Hydrogen receives a lot of airtime as the annointed energy carrier of the future, but there are other possibilities that could go into our future energy mix—one of them being Dimethyl Ether (DME).
DME is a clean burning (completely sootless) synthetic fuel that can substitute for conventional diesel, liquified petroleum gas (LPG) or be reformed into hydrogen for fuel cells. As a diesel fuel replacement it reduces NOx emissions 90%, meeting the 2007 diesel emission standards, and features high cetane. A cetane number marks the ignition quality of a diesel fuel by measuring the delay between the start of injection and combustion. A high cetane number has a shorter delay period and is more desirable.
Part of the interest in DME stems from the ability economically to produce it from a number of feedstocks: coal, natural gas, biomass.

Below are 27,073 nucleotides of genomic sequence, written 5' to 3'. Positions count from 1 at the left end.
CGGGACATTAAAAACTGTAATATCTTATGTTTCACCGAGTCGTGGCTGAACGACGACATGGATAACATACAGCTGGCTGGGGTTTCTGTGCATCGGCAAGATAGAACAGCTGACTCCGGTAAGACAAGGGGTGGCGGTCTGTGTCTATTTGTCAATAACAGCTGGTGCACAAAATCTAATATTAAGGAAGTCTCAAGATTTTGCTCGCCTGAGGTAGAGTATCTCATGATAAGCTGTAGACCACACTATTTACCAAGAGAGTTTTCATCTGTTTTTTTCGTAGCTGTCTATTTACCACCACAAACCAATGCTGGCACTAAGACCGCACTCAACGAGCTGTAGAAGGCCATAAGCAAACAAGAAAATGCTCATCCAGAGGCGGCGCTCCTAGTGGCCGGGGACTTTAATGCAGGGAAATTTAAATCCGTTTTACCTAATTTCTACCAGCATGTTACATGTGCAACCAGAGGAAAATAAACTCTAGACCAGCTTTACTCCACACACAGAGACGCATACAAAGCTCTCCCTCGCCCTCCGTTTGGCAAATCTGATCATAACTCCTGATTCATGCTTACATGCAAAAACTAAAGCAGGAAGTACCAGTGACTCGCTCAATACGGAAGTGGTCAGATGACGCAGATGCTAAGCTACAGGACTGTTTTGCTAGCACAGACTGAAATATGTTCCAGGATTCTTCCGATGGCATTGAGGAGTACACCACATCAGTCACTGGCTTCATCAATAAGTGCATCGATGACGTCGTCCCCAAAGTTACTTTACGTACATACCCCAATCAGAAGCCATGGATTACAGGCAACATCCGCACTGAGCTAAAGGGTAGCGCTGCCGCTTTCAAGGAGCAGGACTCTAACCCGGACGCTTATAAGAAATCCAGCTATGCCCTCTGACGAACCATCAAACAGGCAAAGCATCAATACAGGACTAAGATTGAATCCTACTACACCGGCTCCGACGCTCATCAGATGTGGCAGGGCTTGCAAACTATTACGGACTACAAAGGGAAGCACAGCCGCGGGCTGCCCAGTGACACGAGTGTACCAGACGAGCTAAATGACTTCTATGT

Asian countries, especially China, India, Japan and Korea, are extremely interested in DME, given their increasing energy needs and current consumption of diesel, LPG and LNG (liquefied natural gas). China, in particular, because of its enormous coal reserves, is interested in the Coal to DME process.
Oil and gas companies are focusing on DME as a way to productize their natural gas resources. (Bringing stranded natural gas -- i.e., natural gas produced by wells that are far from distribution pipelines -- is driving the interest in LNG (earlier post). Another option is for the oil and gas companies to convert the gas to product (liquid, fuel, chemical) close to the well site and tranport that instead.)
On the biomass side, a European consortium including Volvo recently published research on generating DME from black liquor—liquid waste from the paper pulp process—at a cost competitive with gasoline.
At FISITA this week, there were three technical sessions related to DME: two exploring use of DME as a fuel for HCCI engines (see earlier post on HCCI) and one on DME in a truck.
Lets keep track of this as we move along.